Johns Hopkins Health Alert
Another Reason to Nap
If you enjoy an afternoon nap, here’s good news. A study published in the Journal of Sleep Research suggests that napping may improve your memory. Here’s what the researchers found.
Although memory impairment is common as we age and usually is not a sign of a serious neurological disorder, it can be frustrating and socially embarrassing. The minor memory lapses that occur with age-associated memory impairment can’t be eliminated completely; however, a number of strategies can improve overall memory at any age.
For example, a good night’s sleep has been shown to boost your memory, and now a small study reported in the Journal of Sleep Research (Volume 17, page 3) suggests that even a short daytime nap can help, too.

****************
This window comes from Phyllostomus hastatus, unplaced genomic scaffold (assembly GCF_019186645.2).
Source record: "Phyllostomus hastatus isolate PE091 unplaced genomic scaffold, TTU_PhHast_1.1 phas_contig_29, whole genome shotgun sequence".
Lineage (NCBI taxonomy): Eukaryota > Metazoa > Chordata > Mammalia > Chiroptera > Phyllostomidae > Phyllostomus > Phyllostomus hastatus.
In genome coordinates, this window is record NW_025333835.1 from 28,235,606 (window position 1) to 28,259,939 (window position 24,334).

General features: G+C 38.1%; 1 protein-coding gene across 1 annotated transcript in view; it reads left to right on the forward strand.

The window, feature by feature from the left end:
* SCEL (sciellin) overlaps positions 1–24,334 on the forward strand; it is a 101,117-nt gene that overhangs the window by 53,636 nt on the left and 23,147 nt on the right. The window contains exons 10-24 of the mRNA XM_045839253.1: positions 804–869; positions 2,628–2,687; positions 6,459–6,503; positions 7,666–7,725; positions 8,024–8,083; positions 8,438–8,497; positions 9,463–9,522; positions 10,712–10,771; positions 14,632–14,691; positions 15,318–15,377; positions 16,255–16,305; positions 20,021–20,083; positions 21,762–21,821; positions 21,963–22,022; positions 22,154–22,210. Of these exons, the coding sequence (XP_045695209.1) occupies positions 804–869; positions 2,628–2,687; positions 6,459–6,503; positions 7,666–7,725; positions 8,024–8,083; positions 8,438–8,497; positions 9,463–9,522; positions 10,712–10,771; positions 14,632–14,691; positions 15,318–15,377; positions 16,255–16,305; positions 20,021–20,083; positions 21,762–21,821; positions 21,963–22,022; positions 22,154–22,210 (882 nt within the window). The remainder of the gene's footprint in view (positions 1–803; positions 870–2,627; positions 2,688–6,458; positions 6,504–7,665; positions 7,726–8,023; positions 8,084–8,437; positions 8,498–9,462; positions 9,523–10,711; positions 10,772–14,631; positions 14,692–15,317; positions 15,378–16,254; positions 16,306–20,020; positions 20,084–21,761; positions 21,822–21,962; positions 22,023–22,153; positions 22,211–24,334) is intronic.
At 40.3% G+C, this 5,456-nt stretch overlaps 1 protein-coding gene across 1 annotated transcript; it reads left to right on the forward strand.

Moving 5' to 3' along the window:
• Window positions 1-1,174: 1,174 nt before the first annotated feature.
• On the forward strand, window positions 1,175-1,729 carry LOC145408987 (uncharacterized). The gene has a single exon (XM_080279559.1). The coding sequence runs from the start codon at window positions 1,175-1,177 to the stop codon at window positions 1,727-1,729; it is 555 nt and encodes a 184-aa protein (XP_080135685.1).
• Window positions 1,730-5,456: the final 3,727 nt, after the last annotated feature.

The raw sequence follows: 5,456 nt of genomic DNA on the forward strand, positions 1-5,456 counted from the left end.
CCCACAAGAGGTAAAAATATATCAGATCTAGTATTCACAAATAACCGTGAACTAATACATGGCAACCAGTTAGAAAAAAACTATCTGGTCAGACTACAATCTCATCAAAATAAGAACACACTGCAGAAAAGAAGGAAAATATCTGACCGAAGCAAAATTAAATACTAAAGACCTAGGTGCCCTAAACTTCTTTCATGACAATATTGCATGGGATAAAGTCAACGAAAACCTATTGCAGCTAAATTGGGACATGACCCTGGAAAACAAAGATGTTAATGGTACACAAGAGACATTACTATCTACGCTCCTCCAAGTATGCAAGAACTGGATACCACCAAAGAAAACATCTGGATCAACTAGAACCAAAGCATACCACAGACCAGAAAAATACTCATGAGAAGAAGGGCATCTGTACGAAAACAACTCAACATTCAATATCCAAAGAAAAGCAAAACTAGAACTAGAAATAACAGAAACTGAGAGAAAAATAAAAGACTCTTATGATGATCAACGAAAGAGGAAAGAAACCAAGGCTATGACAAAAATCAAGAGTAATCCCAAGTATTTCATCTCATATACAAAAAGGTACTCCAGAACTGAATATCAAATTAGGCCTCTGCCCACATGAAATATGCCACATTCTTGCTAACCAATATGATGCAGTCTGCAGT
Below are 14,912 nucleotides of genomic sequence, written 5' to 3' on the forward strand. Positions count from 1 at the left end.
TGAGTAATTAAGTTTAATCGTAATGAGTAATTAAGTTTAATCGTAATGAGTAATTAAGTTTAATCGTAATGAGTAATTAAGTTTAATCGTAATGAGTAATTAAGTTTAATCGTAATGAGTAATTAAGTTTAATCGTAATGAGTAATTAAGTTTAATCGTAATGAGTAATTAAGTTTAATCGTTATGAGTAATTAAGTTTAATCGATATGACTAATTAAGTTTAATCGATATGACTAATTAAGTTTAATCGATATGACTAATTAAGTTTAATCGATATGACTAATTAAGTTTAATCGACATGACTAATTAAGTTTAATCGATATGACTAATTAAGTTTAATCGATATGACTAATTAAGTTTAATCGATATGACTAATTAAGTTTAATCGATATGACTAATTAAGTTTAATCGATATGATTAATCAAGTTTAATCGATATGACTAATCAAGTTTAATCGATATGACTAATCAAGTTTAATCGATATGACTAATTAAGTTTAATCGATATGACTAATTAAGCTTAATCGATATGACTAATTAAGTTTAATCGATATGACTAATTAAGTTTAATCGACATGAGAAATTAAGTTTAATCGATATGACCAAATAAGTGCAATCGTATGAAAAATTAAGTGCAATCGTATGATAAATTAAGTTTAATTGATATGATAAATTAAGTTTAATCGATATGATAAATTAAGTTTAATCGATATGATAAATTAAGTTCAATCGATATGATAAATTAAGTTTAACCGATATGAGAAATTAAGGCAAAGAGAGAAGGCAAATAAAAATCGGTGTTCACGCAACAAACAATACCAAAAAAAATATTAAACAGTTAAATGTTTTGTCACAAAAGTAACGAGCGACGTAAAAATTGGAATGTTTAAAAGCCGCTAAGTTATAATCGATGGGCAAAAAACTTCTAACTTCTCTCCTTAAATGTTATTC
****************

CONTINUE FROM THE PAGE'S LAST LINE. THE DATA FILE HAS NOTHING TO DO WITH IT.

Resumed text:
German researchers conducted two experiments involving 26 university students ages 20 to 29. In the first experiment, the volunteers were asked to memorize 30 adjectives within two minutes and then to recall as many as possible after either a one-hour nap or one hour of waking activities. Each participant was tested in both the napping and waking conditions, and the experiments were repeated one week after the first testing sessions.
The results showed that the students performed significantly better after napping, and their performance was not affected by the time spent in slow-wave sleep (deep sleep). The second experiment tested participants for word recall after no nap, a long nap (35 minutes), and a short nap (six minutes).
Bottom line: The students performed the best after the long nap, but even the very brief nap significantly boosted memory processing compared with no nap at all. It may be that sleep onset itself activates memory consolidation and once the process is triggered it remains effective, even when sleep time is cut short.
Posted in Memory on November 2, 2009
Reviewed January 2011
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